Qena prison is 100 miles from the court where Laura Plummer was sentenced. Her family fears that she will not survive her stay there
Qena prison is 100 miles from the court where Laura Plummer was sentenced. Her family fears that she will not survive her stay there

She claimed that she was bringing them in for Omar Caboo, her 31-year-old Egyptian boyfriend who suffers from back pain.

On Boxing Day a court in Safaga, a Red Sea town 300 miles from Cairo, sentenced Ms Plummer to three years in jail for possession of an illegal substance.

Her family tried to visit her yesterday morning at Safaga prison. However, officials had already moved her to Qena, 100 miles to the west, without telling them.

Ms Plummer’s sister, Rachel, said: “The conditions [in Qena] are disgusting. We are so worried about her. Who will feed her? We don’t even know how to get food to her now. We’ve been told nothing.”

She said that their mother, Roberta Synclair, tried to deliver supplies to her daughter at Qena prison but was not allowed to enter. Inmates of Egypt’s prisons have to rely on family visits for clothes, food and medicines because jail supplies are scarce.

 

Read full article: https://www.thetimes.co.uk/article/laura-plummer-convicted-over-painkillers-is-sent-to-notorious-egyptian-jail-k6n83jbls

Coptic Christians forced to flee from Isis’ river of blood

The Times
Bel Trew, Ismailia

William had just returned home to north Sinai when masked militants came for him at his corner shop at dusk. They shot him in the head, dragged his body outside and, screaming “apostate”, beat his corpse in the street.

The Christian shopkeeper had fled the town of Arish months earlier after seven Copts had been shot by jihadists. Yet despite death threats from Islamic State, the authorities told him to return to the city to collect his sons’ school certificates, so they could sit their exams.

William, 43, is one of at least 115 Coptic Christians killed in Egypt by suspected Isis militants in a year. Isis has warned the estimated nine million Christians living in Egypt that they will pay for their faith with “a river of blood from their sons”.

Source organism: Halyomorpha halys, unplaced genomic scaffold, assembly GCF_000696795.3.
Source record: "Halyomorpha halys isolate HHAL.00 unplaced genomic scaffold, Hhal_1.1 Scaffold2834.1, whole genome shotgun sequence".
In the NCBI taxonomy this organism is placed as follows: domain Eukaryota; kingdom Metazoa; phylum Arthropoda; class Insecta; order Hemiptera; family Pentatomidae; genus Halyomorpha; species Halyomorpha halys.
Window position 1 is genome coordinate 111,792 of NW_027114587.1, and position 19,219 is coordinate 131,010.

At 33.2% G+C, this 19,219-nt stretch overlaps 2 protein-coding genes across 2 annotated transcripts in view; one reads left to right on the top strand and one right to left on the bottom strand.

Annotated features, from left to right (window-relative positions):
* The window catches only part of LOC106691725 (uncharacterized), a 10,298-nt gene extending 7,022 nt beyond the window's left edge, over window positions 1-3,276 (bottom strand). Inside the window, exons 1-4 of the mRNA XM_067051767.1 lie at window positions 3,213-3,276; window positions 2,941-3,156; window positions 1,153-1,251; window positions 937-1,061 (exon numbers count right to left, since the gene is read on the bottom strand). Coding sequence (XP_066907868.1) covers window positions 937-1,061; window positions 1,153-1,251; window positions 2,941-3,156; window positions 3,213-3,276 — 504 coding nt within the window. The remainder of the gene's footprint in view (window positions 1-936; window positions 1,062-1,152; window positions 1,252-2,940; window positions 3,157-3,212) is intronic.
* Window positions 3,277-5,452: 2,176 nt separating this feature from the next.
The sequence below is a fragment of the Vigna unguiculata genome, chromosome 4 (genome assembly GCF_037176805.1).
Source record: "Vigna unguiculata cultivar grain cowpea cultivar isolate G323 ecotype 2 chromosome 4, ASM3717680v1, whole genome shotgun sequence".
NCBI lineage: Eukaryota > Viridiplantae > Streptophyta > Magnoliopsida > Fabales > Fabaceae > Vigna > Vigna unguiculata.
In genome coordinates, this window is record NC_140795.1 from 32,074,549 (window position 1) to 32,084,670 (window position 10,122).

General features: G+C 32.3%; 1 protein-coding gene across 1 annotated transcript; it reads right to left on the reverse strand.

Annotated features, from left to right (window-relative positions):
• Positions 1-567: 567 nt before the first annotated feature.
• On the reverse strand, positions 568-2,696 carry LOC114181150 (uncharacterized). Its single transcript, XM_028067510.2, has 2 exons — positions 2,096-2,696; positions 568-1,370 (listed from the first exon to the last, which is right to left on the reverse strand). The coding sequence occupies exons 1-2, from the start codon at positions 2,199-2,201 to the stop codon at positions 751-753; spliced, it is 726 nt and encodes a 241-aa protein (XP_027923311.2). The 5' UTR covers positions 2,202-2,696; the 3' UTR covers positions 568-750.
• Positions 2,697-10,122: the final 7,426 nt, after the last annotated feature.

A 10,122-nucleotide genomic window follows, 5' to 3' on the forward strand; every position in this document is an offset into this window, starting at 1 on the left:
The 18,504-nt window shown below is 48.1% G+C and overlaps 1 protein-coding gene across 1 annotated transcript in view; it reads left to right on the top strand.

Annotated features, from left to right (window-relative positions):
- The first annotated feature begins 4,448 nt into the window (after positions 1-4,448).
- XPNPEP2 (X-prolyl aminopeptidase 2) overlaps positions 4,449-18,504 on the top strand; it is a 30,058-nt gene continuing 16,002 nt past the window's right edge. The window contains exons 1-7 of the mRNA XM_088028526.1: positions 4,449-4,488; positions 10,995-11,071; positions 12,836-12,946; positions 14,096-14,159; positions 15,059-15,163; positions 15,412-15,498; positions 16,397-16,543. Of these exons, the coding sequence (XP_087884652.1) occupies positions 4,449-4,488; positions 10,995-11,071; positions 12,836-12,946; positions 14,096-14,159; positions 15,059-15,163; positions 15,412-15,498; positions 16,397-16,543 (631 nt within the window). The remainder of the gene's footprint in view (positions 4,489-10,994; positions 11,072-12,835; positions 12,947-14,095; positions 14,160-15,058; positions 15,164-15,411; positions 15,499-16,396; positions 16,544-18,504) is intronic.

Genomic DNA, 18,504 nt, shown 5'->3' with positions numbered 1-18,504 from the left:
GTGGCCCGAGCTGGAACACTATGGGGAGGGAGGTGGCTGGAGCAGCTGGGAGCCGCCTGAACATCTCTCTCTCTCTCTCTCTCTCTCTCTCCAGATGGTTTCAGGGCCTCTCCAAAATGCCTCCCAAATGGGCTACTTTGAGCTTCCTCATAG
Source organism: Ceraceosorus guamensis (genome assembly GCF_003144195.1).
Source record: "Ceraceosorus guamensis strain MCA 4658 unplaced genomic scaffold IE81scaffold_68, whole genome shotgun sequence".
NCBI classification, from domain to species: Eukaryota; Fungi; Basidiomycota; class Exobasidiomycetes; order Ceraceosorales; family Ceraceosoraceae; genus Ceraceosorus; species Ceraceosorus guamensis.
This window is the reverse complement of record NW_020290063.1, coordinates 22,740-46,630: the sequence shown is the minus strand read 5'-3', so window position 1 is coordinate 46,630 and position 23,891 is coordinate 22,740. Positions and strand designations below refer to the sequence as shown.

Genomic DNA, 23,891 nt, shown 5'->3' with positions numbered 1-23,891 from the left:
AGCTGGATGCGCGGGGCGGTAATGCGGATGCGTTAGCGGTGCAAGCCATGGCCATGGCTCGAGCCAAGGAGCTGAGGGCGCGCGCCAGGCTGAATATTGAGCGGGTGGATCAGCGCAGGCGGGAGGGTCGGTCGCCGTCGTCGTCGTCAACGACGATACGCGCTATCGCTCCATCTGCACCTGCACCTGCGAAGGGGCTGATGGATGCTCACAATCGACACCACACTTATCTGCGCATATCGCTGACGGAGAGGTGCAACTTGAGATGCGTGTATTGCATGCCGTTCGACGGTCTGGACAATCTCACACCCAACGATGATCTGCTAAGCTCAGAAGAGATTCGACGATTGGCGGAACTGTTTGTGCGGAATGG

Isis militants have stormed Christian homes, businesses, churches and cathedrals and have fired on buses of Coptic pilgrims. More than 300 Christian families fled north Sinai in February after jihadists drew up a hit-list of 40 and started working through it. William was murdered in May.

His widow Mariam, 35, said: “The situation in Arish is getting harder. After William was killed Christians there realised they would never be safe.” She was speaking from Ismailia beside the Suez Canal, where she is living with her two sons, aged ten and 12. “Some families go back to check on their homes but it’s usually only women. They have to be extra careful, they always take supplies with them so they don’t risk going to the shops. They keep their doors and windows bolted. Some just stay in the church there.”

Last month Isis militants stormed a Sufi mosque near Arish killing more than 300 people, the single largest terrorist attack in Egyptian history. President Sisi vowed to crush Isis in Sinai within three months. “You can use all brute force necessary,” he told his security forces.

The interior ministry cancelled annual leave for its employees and deployed 230,000 personnel to protect more than 2,900 religious buildings over Christmas, but Mariam has seen little change.

 

Read full article here: https://www.thetimes.co.uk/article/coptic-christians-forced-to-flee-from-isis-river-of-blood-0dj3g0sr7

Syrian rebels starving in Eastern Ghouta, the last Damascus enclave

The TimesBel Trew, Cairo
Conditions in the last rebel-held suburb of Damascus have reached a critical point with food in desperately short supply amid plunging temperatures, aid agencies and locals have warned.

Youths in Damascus show solidarity with Kerim
Youths in Damascus show solidarity with KerimAMER ALSHAMI/ANDALOU AGENCY/GETTY IMAGES

Eastern Ghouta, a suburb northeast of the Syrian capital, has been pummelled by hundreds of airstrikes and artillery shells since mid-November, when the Assad regime stepped up its air campaign to finally crush the opposition’s longest-surviving enclave.

The Red Cross expressed alarm at the humanitarian crisis faced by the 400,000 civilians estimated to be in the area. There is a “frightening food shortage” and temperatures have fallen close to freezing at night.

“The humanitarian situation in Eastern Ghouta has reached a critical point . . . Some families can afford to eat only one meal a day,” Robert Mardini, the middle east director, said.

Doctors in the area told The Times that the medical situation was catastrophic because life-saving medicines and supplies were no longer available.

“We have a list of 572 patients who need to be urgently evacuated because their treatment is not possible in Ghouta,” said one doctor. “So far the authorities have allowed only 12 cases to be evacuated to the capital’s hospitals via the Red Cross. We have 138 children who need to be urgently evacuated . . . 16 have already died.

Read full article: https://www.thetimes.co.uk/article/syrian-rebels-starving-in-eastern-ghouta-the-last-damascus-enclave-jwt6qprd2

 

Photo: AMER ALSHAMI/ANDALOU AGENCY/GETTY IMAGES